My Best Advice for Entrepreneurs: Take Time
Andy Bailey, founder and CEO of Petra Coach, a business-consulting company based in Franklin, Tennessee, sold his first company, NationLink Wireless, in 2011, which he started in college. A member of the Entrepreneurs’ Organization since 1997, Bailey offers this advice to entrepreneurs launching new ventures:
“Take time. I committed to not making a big decision during the year after I sold NationLink. I spent the time thinking about what I truly wanted in my life. Do a Ben Franklin—‘want this, don’t want that’—list for your next life, and pay attention to when it’s time to make a decision.”
We sat down with Bailey to learn about the challenges of entrepreneurship. Read the full Q&A below.
Tell me about your business(es) and how it got started.
Petra Coach is a business consulting company that coaches a set of essential organizational habits and alignment strategies, based on the Rockefeller Habits, to keep team members at companies across the country accountable, appreciated, driven and inspired. I launched Petra Coach in 2012, after the successful sale and exit of my previous business, NationLink Wireless—which I started in college and grew into an Inc. 500 organization. I wanted to leverage my wealth of knowledge about what it takes for businesses to be successful, so I began sharing my personal experience as a lifelong entrepreneur.
What challenges did you encounter when first growing your business?
When I started Petra Coach, the first challenge I encountered was the fact that it was just me out there—no one else to lean on. I recount this in my book No Try, Only Do, but it had been 18 years since I went through the startup process. I had forgotten a ton.
For example, I had to do my own billing every day, put stamps on envelopes and send them myself. The simple stuff like that takes time and seemed like it was a significant barrier to me hitting the $1 million revenue qualification to become an EO member.
What personal challenges have you encountered on your entrepreneurial journey?
In the early days of my entrepreneurial journey, I hit the same stumbling blocks, the same rookie mistakes that every other entrepreneur encounters. But it didn’t make them any less tough. One example was learning to set aside time for family and friends. It can be tough (and it was) to take steps away from the business and make a plan to improve personal relationships, especially when there are more successes in sight or money to be made. I learned that if you’re not using time as a resource for your personal relationships, you’re only hurting yourself.
What would you say sets your brand apart?
Our unique methodology sets us apart from other business coaches. The principles described in the book Mastering the Rockefeller Habits are our guidelines, and we stick with them because they work—really well. Also, all of our Petra coaches were (and many still are) entrepreneurs, managing their own businesses and side projects. This gives us a unique perspective to say to leaders, “We’ve been there. We know what it takes now to make it through and become better.”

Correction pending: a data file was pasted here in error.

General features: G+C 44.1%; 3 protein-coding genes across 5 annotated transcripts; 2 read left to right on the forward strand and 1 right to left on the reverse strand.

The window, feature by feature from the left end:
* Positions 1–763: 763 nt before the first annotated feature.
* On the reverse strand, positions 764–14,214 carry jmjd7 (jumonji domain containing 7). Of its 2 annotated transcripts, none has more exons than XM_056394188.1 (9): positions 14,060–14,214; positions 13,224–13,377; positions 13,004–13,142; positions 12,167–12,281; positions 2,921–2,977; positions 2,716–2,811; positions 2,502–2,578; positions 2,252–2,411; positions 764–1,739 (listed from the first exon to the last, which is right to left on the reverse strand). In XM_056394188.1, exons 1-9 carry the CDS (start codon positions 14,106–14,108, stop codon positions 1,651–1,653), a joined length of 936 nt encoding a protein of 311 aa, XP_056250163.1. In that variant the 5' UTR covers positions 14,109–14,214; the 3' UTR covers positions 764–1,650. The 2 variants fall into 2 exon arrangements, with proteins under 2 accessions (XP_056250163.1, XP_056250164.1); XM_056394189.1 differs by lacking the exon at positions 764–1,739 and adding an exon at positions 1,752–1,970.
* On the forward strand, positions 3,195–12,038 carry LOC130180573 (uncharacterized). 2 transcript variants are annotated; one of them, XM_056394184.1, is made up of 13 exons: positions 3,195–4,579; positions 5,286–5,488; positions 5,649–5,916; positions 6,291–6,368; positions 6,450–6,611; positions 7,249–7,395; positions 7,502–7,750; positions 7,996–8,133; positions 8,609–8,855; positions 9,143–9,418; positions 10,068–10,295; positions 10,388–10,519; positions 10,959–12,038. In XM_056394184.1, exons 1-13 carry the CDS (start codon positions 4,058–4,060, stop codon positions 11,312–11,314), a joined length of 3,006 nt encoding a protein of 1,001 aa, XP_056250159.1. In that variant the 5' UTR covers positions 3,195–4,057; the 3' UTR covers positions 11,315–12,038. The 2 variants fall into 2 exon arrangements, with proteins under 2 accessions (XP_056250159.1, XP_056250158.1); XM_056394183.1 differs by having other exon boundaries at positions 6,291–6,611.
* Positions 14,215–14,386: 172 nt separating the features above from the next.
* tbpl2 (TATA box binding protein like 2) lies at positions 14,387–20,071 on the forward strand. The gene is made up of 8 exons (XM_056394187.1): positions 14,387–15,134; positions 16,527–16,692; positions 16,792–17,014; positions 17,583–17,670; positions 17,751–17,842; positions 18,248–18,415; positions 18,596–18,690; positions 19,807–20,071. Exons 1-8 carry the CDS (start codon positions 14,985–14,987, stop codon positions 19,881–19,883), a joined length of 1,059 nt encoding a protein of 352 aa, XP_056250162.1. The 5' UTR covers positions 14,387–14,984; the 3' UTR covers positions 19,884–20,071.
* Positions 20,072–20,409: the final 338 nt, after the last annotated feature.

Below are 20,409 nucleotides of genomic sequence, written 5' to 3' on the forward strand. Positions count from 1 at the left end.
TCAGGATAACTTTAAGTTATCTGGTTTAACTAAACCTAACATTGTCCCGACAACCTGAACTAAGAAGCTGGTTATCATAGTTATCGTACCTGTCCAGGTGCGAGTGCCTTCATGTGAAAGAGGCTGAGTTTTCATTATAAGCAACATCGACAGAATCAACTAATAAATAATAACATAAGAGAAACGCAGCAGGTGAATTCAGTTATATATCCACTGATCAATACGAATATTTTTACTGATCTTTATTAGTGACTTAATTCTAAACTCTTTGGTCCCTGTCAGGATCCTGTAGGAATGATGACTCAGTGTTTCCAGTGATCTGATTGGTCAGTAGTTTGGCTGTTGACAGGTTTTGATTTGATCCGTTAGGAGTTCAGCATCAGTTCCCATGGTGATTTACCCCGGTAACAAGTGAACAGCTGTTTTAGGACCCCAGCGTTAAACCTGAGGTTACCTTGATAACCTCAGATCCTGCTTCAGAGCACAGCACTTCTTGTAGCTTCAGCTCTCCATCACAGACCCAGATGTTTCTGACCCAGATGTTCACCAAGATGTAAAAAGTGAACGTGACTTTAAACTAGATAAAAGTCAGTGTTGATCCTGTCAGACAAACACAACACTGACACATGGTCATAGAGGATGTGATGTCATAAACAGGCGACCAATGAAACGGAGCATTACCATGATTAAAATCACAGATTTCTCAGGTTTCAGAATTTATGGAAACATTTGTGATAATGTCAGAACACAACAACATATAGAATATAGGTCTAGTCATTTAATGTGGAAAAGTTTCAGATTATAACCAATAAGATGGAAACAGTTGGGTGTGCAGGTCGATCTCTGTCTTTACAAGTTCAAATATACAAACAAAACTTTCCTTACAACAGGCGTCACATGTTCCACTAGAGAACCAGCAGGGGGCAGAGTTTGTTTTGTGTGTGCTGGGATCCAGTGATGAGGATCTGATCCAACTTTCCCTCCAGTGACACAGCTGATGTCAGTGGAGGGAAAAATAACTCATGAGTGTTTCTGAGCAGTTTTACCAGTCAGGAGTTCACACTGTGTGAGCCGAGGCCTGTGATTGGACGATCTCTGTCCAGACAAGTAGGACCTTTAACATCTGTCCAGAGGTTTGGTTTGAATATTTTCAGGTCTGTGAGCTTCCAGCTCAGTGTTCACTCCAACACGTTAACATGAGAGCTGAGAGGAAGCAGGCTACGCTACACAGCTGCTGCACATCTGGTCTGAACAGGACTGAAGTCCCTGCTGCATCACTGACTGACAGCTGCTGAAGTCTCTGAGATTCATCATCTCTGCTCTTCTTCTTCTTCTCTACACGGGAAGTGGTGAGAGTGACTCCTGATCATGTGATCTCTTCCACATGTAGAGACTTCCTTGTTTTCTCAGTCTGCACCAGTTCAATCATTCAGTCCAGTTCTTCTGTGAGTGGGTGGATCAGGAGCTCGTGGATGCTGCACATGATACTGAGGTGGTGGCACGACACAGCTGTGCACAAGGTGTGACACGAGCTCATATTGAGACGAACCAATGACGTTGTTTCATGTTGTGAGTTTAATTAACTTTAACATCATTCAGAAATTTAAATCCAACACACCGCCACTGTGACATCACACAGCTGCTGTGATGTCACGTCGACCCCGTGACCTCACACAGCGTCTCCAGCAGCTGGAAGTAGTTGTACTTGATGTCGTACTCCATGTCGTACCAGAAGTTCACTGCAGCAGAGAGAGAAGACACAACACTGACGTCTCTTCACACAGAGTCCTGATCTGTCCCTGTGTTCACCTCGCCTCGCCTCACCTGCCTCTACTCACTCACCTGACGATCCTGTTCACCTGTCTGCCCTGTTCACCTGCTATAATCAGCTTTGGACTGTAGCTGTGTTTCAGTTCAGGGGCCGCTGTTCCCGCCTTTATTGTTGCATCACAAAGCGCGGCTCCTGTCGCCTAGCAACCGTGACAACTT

What made you want to move from entrepreneur to business coach?
The short answer is that I didn’t have to move from one to the other. I started Petra Coach as an entrepreneur and am currently acting as both a coach and an entrepreneur, which is a blessing.
The long answer is that the things I loved most in my personal experiences as an entrepreneur weren’t just the business successes when they happened. (Although that was certainly part of it!) I loved helping other entrepreneurs and business leaders adopt the same principles that helped my business become successful.
What advice would you give to other entrepreneurs who are transitioning between careers after finding success?
If you’re transitioning, my advice to you is this: Take time.
I committed to not making a big decision during the year after I sold NationLink. I spent the time thinking about what I truly wanted in my life. So, my advice is to do this, and when you have that time set aside, create a plan. In fact, do a Ben Franklin (“want this, don’t want that”) list for your next life, and pay attention to it when it’s time to make a decision.
What’s on the horizon for you?
The horizon is limitless—exciting and nerve-wracking. In addition to building out the coaching practice and Align—our SaaS software business—I’m also investing in more personal activities, running lots of competitive races, writing and speaking, and growing my personal relationships within my family and friend groups. Needless to say, I’m having the time of my life!
This article originally appeared in the December 2017 issue of SUCCESS magazine.